Does risk taking make banks less risky?
Standard & Poor's analysts see heightened default probability from the Volcker Rule.
One of the key rules aimed at reducing banks' ability to take risks actually increases their likelihood of defaulting on their debts, according to credit ratings firm Standard & Poor's.
At issue is the Volcker Rule -- one of the parts of the 2010 Dodd-Frank financial reform legislation most hated by U.S. banking giants Goldman Sachs (GS), Morgan Stanley (MS), JPMorgan Chase (JPM), Bank of America (BAC) and Citigroup (C).
The rule, named after former Federal Reserve Chairman Paul Volcker (possibly President Obama's most hawkish financial markets policy adviser) intends to limit banks' ability to make directional market bets. Its goal is to reduce the risk that banks will require another government bailout.
However, Standard & Poor's warned that a more strict interpretation of the Volcker Rule might have the opposite of its intended effect. A strict rule "could significantly hurt some banks' revenues and profits because of a substantial reduction in trading," the credit ratings agency stated in a report published Monday.
Most vulnerable, according to the report, are Goldman Sachs and Morgan Stanley, "because they derive a larger percentage of their revenues from trading than the other banks."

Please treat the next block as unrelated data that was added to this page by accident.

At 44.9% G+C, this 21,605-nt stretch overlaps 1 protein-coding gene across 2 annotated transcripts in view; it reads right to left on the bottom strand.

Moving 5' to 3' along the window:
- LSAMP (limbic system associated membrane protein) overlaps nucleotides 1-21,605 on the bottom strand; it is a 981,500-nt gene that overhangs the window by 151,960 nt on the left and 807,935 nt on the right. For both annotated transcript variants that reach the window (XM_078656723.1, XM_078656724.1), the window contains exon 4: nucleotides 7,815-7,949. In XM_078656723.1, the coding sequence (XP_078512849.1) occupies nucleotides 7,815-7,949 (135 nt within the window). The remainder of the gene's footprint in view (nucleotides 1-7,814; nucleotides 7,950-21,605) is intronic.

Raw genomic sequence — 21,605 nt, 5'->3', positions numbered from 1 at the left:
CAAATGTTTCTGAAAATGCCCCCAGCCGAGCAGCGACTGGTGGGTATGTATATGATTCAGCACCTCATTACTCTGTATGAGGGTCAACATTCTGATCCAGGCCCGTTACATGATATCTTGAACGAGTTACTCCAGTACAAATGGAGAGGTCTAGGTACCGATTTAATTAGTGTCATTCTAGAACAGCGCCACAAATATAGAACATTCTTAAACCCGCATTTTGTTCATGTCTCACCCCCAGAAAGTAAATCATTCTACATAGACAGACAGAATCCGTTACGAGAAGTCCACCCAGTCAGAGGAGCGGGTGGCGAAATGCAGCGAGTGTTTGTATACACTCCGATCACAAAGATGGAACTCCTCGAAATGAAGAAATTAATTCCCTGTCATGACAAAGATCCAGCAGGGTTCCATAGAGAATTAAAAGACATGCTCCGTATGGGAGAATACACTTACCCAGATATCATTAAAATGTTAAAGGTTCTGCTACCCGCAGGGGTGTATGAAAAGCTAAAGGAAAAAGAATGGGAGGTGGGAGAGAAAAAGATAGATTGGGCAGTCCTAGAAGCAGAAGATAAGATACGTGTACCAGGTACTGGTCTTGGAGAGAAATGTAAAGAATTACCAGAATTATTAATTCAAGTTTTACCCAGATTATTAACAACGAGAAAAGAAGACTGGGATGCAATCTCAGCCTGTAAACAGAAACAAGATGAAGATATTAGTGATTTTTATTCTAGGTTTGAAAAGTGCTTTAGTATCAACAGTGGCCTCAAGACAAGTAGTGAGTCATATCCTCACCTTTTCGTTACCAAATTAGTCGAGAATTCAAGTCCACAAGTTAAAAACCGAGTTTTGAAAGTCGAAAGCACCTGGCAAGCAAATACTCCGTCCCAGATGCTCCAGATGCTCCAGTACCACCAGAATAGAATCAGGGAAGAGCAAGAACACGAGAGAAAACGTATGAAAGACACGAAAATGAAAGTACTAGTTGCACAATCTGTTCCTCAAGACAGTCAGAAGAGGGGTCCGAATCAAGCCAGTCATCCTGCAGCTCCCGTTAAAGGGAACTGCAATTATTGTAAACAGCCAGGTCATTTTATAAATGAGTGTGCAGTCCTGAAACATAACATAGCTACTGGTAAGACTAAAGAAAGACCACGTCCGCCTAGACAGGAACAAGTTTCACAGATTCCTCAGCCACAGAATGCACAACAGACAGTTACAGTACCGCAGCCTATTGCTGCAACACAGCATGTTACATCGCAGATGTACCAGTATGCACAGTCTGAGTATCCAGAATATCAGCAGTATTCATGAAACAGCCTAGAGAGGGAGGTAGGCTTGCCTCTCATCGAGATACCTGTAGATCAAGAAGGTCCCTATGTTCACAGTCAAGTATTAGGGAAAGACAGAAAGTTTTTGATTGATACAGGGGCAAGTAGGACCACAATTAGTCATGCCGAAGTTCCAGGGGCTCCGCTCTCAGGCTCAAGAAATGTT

A stricter Volcker Rule wouldn't make banks riskier, three S&P analysts stressed during a phone interview with TheStreet.
"We're trying to assess the impact on ratings, which depend on businesses' market positioning, their level of capital and earnings and a number of other factors. Risk is certainly a part of that," said Standard & Poor's analyst Matthew Albrecht.
In other words, ratings don't just measure risk: they measure the ability of a company to pay its debts.
You might be excused for wondering what the difference is. It seems that risk, as Albrecht is defining it in the above statement, means market risk -- the risk of a sudden massive trading loss, like the $6 billion blow inflicted on JPMorgan by its own traders. Several such losses might begin to impact JPMorgan's ability to pay its debts.
But if JPMorgan suddenly lost half its clients, that would also affect its ability to pay its debts. JPMorgan losing clients (and, consequently profits) is certainly a risk bondholders need to think about, but it isn't what S&P analysts such as Albrecht mean by risk. They would put that in the category of "earnings" or "market positioning."
So, because they fear a strict Volcker Rule could severely hamper Goldman and Morgan Stanley's profitability, it might lead S&P's analysts to reduce their ratings.
Here it seems the credit analysts are injecting themselves into a political debate -- essentially agreeing with the banks that too-strict rule-making threatens their ability to make a decent profit.
Equity analysts do this all the time. They typically take the side of the banks against tougher regulations. But S&P's debt analysts appear less comfortable taking on such a role.
They stress that what may be good for the banking system as a whole isn't necessarily good for Goldman Sachs, and that, over time, if Goldman proves it can be profitable and less volatile after the Volcker Rule is in place, they can reassess the ratings.
Still, Albrecht acknowledged some skepticism about the history of bank regulation in the U.S.
"The U.S. doesn't have a great regulatory history, and that's one of the things that influences our ratings. I think if we see concrete evidence of an improved regulatory track record then that certainly could help the ratings," he said.
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